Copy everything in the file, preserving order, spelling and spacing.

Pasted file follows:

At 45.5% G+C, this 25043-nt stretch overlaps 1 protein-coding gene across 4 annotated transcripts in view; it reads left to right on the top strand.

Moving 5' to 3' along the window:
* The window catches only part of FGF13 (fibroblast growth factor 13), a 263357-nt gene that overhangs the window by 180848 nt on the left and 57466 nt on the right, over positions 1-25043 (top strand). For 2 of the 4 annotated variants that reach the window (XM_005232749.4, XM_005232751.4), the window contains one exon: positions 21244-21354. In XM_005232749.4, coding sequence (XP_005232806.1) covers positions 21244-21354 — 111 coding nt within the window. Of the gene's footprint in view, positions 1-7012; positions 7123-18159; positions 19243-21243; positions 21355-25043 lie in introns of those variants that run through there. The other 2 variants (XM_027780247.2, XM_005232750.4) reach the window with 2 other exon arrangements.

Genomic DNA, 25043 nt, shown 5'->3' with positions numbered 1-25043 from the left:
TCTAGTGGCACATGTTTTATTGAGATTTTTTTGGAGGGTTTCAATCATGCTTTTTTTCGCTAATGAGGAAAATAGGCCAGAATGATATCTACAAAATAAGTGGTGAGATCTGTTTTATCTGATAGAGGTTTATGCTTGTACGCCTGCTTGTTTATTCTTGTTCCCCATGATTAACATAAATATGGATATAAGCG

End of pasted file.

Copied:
At 45.5% G+C, this 25043-nt stretch overlaps 1 protein-coding gene across 4 annotated transcripts in view; it reads left to right on the top strand.

Moving 5' to 3' along the window:
* The window catches only part of FGF13 (fibroblast growth factor 13), a 263357-nt gene that overhangs the window by 180848 nt on the left and 57466 nt on the right, over positions 1-25043 (top strand). For 2 of the 4 annotated variants that reach the window (XM_005232749.4, XM_005232751.4), the window contains one exon: positions 21244-21354. In XM_005232749.4, coding sequence (XP_005232806.1) covers positions 21244-21354 — 111 coding nt within the window. Of the gene's footprint in view, positions 1-7012; positions 7123-18159; positions 19243-21243; positions 21355-25043 lie in introns of those variants that run through there. The other 2 variants (XM_027780247.2, XM_005232750.4) reach the window with 2 other exon arrangements.

Genomic DNA, 25043 nt, shown 5'->3' with positions numbered 1-25043 from the left:
TCTAGTGGCACATGTTTTATTGAGATTTTTTTGGAGGGTTTCAATCATGCTTTTTTTCGCTAATGAGGAAAATAGGCCAGAATGATATCTACAAAATAAGTGGTGAGATCTGTTTTATCTGATAGAGGTTTATGCTTGTACGCCTGCTTGTTTATTCTTGTTCCCCATGATTAACATAAATATGGATATAAGCG